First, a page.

Is A Resolver?
When discussing RESOLVERS, people often interchange
terms such as: encoders, rotary position sensors, motion feedback
sensors, and transducer sensors. On occasion, synchros (cousin
to the resolver) are also mentioned when explaining devices
of this nature. Regardless of the names people choose to describe
resolvers, their role in the world of automation remains unparalleled.
as an analog sensor that is absolute over a single turn, the
resolver was originally developed for military applications
and has benefited from more than 50 years of continuous use
and development. It was not long before numerous industrial
segments recognized the benefits of this rotary position sensor,
engineered to withstand the punishment of a military application.
Product packaging plants and stamping press lines are perfect
examples of where you might find resolver based systems at
work. In typical applications, the resolver sensor feeds rotary
position data to a decoder stationed in a Programmable Logic
Controller (PLC) that interprets this information and executes
commands based on the machines' position.
advances in technology have enabled the integration of a resolver
and on-board electronics in one housing as an alternative
to other types of encoders. Referred to as DuraCoders, these
motion sensing devices are available with the following output
types; Absolute Parallel, Incremental Digital, Analog Current,
Analog Voltage, and DeviceNet. The Absolute Parallel and Incremental
Digital versions can also be ordered with a field programmable
option. Using simple onboard switches, technicians and engineers
can easily select the unique resolution required by the application,
thereby reducing the number of units that must be stocked.
Through the evolution of machine development, builders and
system integrators alike, agree that the ‘resolver’
transducer is unsurpassed in its ability to reliably supply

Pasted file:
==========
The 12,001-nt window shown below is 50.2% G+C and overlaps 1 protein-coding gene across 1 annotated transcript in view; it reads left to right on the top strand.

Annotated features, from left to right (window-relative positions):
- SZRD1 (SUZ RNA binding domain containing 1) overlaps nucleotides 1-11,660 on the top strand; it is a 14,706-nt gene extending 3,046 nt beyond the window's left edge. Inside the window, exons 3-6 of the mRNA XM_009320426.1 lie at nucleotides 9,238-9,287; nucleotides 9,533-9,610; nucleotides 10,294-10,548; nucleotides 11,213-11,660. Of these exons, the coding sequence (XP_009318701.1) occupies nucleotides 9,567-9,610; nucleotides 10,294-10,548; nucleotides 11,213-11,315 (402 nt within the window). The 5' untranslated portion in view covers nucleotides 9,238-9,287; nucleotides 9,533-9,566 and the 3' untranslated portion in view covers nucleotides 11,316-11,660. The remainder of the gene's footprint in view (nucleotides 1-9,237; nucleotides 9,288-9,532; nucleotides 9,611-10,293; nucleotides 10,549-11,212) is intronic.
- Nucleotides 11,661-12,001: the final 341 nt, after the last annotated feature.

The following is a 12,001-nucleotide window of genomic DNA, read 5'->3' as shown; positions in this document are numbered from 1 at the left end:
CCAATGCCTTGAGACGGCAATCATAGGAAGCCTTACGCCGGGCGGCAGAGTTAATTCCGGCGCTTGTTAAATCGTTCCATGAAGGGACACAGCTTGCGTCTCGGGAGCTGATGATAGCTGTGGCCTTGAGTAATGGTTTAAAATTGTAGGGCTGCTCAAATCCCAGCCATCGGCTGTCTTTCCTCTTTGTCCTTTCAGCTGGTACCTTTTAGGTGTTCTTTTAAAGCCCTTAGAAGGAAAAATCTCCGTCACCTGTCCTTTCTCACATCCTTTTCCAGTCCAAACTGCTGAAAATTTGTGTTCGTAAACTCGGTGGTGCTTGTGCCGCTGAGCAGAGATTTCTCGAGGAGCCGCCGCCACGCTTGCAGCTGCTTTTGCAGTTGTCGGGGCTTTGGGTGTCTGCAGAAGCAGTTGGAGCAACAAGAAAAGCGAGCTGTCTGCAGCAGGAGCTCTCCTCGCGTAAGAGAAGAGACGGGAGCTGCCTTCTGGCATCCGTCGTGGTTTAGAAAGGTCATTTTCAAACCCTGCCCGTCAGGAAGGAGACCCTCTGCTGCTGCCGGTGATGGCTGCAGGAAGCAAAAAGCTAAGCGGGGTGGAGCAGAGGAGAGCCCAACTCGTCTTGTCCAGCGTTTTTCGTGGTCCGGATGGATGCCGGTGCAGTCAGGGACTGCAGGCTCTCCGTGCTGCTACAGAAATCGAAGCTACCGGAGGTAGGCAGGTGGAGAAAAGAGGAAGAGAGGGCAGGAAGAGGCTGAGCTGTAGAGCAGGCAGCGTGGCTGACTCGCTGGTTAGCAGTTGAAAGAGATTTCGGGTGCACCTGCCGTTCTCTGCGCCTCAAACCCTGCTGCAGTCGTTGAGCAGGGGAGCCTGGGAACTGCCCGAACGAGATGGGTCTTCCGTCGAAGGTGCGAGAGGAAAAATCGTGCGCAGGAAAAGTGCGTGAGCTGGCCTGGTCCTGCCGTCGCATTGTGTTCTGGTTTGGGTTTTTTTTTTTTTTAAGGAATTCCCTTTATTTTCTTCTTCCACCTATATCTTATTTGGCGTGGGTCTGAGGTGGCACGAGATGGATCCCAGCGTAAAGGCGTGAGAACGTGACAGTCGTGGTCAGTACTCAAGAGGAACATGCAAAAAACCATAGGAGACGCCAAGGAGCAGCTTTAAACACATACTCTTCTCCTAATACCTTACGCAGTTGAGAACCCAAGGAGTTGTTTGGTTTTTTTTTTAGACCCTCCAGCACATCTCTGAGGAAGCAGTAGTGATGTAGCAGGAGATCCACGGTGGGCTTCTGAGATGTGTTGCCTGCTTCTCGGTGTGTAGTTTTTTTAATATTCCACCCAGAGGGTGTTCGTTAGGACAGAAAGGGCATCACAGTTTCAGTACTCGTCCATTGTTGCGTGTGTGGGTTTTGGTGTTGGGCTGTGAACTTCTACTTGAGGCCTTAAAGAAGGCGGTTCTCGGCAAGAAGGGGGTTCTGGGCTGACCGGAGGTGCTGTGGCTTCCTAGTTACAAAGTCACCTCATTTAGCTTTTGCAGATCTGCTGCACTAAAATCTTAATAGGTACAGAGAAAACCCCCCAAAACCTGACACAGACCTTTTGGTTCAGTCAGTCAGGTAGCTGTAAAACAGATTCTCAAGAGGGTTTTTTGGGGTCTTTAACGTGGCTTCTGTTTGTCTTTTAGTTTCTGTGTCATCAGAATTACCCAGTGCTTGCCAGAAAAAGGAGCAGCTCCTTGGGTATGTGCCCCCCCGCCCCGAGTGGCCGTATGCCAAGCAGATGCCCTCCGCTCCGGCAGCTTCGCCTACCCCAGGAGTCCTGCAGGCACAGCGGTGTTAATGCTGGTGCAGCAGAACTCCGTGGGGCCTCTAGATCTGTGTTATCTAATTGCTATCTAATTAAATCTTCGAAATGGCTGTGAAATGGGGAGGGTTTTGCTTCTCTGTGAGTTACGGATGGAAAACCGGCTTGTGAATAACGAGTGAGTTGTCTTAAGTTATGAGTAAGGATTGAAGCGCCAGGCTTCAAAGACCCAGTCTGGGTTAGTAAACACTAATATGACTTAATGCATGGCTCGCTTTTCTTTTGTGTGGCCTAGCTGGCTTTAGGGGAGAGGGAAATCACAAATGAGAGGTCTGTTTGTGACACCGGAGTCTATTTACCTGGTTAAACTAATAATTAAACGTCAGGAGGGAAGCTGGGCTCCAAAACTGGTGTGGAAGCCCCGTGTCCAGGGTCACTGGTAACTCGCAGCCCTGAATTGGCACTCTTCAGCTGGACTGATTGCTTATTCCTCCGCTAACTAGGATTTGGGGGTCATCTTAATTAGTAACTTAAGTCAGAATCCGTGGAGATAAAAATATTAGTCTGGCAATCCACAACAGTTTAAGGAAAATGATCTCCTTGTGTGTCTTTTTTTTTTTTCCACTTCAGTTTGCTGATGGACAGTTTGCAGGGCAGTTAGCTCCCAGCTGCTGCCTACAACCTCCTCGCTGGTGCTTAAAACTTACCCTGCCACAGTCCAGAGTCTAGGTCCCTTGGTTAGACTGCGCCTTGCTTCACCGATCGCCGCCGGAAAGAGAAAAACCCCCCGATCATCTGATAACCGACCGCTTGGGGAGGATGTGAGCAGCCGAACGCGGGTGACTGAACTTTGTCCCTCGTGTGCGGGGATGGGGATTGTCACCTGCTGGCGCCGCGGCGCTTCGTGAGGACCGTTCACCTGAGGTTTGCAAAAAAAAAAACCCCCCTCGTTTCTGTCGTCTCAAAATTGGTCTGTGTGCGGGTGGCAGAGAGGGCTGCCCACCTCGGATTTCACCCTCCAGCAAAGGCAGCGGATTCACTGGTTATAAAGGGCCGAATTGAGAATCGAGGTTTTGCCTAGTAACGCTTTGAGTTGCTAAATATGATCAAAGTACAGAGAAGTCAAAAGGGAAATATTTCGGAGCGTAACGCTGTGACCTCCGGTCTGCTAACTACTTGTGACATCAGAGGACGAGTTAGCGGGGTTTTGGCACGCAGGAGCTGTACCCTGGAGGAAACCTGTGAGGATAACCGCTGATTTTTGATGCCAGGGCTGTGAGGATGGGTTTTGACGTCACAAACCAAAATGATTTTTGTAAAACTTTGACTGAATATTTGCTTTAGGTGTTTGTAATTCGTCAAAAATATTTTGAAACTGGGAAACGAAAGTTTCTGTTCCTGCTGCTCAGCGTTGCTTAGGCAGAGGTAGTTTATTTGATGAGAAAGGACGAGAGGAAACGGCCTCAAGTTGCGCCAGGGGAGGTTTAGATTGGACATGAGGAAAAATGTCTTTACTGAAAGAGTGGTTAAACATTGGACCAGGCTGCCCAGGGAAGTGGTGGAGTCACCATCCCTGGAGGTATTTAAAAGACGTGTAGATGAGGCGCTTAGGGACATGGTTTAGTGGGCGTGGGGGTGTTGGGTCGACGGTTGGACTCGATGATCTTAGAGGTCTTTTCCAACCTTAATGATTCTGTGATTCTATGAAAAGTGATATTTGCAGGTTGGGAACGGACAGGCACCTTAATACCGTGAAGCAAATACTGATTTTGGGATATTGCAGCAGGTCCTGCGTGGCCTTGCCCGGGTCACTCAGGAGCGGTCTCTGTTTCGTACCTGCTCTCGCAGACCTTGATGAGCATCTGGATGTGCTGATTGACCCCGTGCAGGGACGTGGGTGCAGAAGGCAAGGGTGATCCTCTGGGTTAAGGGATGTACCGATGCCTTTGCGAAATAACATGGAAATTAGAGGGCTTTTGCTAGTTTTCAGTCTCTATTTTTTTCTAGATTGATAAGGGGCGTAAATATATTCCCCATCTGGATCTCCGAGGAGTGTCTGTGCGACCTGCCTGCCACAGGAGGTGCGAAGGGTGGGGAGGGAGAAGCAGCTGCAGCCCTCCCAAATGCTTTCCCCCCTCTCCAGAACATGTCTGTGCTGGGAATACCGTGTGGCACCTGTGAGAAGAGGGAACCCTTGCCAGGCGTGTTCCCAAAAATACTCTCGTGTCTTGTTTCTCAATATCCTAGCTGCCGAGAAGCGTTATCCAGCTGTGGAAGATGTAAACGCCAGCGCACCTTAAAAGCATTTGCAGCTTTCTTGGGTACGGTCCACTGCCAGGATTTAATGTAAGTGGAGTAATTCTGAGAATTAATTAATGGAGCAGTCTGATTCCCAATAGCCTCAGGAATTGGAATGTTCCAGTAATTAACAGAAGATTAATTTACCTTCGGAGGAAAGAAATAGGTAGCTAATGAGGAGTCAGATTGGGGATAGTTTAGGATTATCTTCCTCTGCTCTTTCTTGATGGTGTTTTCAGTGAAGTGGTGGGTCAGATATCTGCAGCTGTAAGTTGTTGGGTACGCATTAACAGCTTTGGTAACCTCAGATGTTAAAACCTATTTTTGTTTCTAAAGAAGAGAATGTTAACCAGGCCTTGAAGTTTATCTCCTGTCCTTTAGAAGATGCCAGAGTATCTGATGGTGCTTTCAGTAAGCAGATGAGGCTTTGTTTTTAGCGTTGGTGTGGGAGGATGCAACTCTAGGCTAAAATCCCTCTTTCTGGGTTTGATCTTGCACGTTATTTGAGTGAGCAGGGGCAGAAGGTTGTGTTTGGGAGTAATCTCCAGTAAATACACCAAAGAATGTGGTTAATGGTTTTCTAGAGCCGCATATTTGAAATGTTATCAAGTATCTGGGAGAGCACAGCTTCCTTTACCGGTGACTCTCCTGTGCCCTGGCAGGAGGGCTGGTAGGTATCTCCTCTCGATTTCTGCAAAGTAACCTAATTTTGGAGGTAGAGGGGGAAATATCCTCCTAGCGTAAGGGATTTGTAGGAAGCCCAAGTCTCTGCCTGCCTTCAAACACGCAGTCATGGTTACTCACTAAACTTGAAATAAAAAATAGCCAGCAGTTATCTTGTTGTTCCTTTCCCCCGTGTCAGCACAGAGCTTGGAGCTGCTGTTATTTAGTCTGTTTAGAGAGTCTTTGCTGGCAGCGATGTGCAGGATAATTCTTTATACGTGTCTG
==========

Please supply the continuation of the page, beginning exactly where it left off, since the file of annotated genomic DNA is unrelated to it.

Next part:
rotary position data in the harshest industrial environments.
RESOLVER CONTROL TRANSMITTER
Typical Brushless Resolver Cross Section
A resolver is a rotary transformer where the magnitude
of the energy through the resolver windings varies sinusoidally
as the shaft rotates. A resolver control transmitter has one
primary winding, the Reference Winding, and two secondary
windings, the SIN and COS Windings. (See figure 1.1,
Resolver Cross Section). The Reference Winding is located
in the rotor of the resolver, the SIN and COS Windings in
the stator. The SIN and COS Windings are mechanically displaced
90 degrees from each other. In a brushless resolver, energy
is supplied to the Reference Winding (rotor) through a rotary
transformer. This eliminates brushes and slip rings in the
resolver and the reliability problems associated with them.
Figure 1.2 Brushless
In general, in a control transmitter, the Reference Winding
is excited by an AC voltage called the Reference Voltage (Vr).
(See figure 1.2, Resolver Schematic). The
induced voltages in the SIN and COS Windings are equal to
the value of the Reference Voltage multiplied by the SIN or
COS of the angle of the input shaft from a fixed zero point.
Thus, the resolver provides two voltages whose ratio
represents the absolute position of the input shaft. (SIN
θ / COS θ = TAN θ, where θ = shaft angle.) Because the ratio
of the SIN and COS voltages is considered, any changes in
the resolvers’ characteristics, such as those caused
by aging or a change in temperature, are ignored. An additional
advantage of this SIN / COS ratio is that the shaft angle
is absolute. Even if the shaft is rotated with power removed,
the resolver will report its new position value when power
RESOLVER CONTROL TRANSFORMER
Figure 1.3 Brushless
Resolver Control Transformer Schematic
A resolver control transformer has two input stator
windings, the SIN and COS windings and one rotor output winding.
(See figure 1.3) The rotor output is proportional
to the sine of the angular difference between the electrical
input angle of the inputs and the mechanical angular position
of its shaft...in other words, the voltage induced into the
rotor is proportional to sin(),
is measured from some reference shaft position called zero.
|Figure 1.4 shows what might be
called the "classic" resolver mechanical follow-up
servomechanism. The command angle is established by the
shaft position of the control transmitter. When the servomotor
has reached the commanded position,
the control transformers output is zero and the motor
stops. Although the above description is oversimplified,
it is useful in describing a control transformer.
Figure 1.4 Typical
Electromechanical Follow-up Servo
| Both control
transmitters and control transformers are unidirectional
devices i.e. Control transmitters manufacturers specifications
are only valid when the electrical input is the rotor,
and control transformers specifications are only valid
when the electrical inputs are the stator. Although both
can be used "backwards", performance cannot
What does it all mean (to you)?
When an encoder application exists in a hot, humid, dusty,
oily, or mechanically demanding environment, the resolver-based
system is the preferred choice. Ultra reliability, coupled
with proven performance support the bulletproof reputation
this rotary position sensing device has earned.
Resolver Sensor Products: